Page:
Residents of a quiet gated community on the outskirts of Marana, Arizona, were awakened Wednesday morning bythe deafening silence of an inflatable aircraft plummeting into the front yard of one of the homes, narrowly missing the house and a late-model used car in the driveway.
A resident who lived nearby was walking his dog when he captured the photo below. Moments later a committee from the Home Owners Association, armed with cameras and tape measures, arrived in an unmarked Buick Enclave to rope off and inspect the crash area. “It appeared there was only the pilot aboard,” said one of the committee members, who asked to remain anonymous, “It was impossible to tell for sure, but I saw only one body and it was horribly flattened.”
Terrorism was ruled out when an inspection revealed that the plastic fuselage showed no evidence of damage, which could have been caused by something as simple as a child-to-air missile such as an air rifle or lawn dart. We later learned that the inflatable plane was powered by one small fan in its cargo hold, and it was suggested the crash may have been caused by pilot error – such as accidentally turning off the power source.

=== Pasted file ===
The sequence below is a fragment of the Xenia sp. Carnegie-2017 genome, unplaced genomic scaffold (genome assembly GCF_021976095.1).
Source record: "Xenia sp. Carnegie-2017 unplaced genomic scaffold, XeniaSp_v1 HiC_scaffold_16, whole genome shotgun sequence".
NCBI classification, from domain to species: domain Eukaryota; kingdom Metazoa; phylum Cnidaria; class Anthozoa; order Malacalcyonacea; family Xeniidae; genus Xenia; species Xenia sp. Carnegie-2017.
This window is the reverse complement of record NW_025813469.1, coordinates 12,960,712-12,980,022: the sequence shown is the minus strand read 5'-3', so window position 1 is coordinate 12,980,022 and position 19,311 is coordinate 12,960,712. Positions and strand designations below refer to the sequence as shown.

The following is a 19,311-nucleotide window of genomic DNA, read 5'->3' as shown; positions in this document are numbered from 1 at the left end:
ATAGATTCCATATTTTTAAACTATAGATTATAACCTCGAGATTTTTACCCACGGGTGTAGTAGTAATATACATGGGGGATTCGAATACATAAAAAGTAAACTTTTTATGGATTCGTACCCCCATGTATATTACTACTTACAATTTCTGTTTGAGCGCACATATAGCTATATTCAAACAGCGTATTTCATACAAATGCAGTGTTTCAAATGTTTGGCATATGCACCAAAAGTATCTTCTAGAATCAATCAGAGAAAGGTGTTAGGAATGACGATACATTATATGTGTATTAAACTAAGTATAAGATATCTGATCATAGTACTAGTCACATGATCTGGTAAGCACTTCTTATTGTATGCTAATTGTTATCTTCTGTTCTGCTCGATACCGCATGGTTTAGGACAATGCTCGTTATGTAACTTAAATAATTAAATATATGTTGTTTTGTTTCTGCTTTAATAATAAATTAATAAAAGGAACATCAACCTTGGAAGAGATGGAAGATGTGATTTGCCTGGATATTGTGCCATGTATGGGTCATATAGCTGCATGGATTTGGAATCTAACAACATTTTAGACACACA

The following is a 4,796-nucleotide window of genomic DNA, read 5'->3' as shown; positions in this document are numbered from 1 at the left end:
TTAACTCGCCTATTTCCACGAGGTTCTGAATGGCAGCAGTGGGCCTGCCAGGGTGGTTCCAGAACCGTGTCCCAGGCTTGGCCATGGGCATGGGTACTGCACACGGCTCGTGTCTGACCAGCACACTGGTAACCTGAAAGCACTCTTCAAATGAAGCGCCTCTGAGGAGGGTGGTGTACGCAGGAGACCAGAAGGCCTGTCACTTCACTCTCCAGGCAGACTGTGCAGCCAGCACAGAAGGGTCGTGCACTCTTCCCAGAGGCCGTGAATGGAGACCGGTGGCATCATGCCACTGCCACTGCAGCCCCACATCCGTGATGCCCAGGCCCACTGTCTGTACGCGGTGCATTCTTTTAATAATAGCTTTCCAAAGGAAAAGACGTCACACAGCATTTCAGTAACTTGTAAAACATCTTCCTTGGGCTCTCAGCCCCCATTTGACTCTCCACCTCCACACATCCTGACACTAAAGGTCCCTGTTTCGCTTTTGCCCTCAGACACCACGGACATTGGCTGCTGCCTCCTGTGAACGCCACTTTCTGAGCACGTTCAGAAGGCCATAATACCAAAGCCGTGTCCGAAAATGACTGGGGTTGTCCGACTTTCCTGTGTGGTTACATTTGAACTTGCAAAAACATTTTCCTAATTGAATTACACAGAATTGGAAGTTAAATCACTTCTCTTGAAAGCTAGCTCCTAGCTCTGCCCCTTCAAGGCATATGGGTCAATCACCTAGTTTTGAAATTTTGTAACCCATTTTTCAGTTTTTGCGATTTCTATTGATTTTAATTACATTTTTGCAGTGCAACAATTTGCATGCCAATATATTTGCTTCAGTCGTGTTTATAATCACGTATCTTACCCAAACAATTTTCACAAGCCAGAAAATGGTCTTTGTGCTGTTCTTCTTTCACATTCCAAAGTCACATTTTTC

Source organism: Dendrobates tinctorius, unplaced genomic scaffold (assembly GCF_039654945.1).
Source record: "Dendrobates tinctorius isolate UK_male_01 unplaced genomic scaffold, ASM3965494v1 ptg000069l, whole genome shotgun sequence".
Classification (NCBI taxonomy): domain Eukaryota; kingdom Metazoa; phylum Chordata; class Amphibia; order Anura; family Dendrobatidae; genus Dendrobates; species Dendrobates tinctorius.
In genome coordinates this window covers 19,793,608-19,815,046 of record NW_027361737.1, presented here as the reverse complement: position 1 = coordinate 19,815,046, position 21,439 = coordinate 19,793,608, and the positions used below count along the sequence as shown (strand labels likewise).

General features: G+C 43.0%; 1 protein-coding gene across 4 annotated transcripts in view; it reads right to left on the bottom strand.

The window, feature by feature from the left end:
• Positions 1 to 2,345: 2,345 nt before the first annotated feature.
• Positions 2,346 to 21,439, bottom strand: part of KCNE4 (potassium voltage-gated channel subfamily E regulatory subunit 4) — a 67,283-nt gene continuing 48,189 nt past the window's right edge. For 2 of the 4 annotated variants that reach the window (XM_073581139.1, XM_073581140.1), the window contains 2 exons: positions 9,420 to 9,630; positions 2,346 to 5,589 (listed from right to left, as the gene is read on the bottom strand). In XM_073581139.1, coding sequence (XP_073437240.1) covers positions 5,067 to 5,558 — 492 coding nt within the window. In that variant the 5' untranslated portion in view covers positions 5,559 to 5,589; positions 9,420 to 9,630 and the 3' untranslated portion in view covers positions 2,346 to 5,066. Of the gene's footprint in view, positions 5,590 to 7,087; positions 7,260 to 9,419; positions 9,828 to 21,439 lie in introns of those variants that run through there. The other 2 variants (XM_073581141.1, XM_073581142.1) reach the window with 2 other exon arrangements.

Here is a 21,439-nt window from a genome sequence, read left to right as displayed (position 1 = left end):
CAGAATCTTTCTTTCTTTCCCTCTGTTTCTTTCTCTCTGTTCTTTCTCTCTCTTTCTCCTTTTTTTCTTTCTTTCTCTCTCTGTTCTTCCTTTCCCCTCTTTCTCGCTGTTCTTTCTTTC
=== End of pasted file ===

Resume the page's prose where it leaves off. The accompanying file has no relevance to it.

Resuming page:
A similar incident occurred almost exactly one year ago in the same neighborhood when an inflatable helicopter went down. The pilot was never identified. Jokingly, a curious onlooker quipped, “Maybe it was Santa taking a test flight in advance of Christmas eve. We know for a fact that Santa is inflatable.” A pilot and former flight instructor, who lives a few houses down from the crash scene told us, “I’ve been around aircraft of all kinds and flown many of them, but I have never seen anything like this. It’s quite an impractical design to start with. I doubt it could hold up at altitudes greater than ten feet, and speeds would be limited because of the inflatable propellers. No wonder it went down.”
A visibly irritated spokesperson for the Home Owners Association said they would be sending a letter out to the home owners involved, demanding they have the debris removed from the property within 24 hours, because one of the inflatable wings was too close to the common area sidewalk. The spokesperson said, “We understand this is an unfortunate tragedy, but rules are rules. Just as homeowners are required to trim shrubs back off the sidewalk, and pick up the mesquite pods, they must also remove debris from plane crashes.”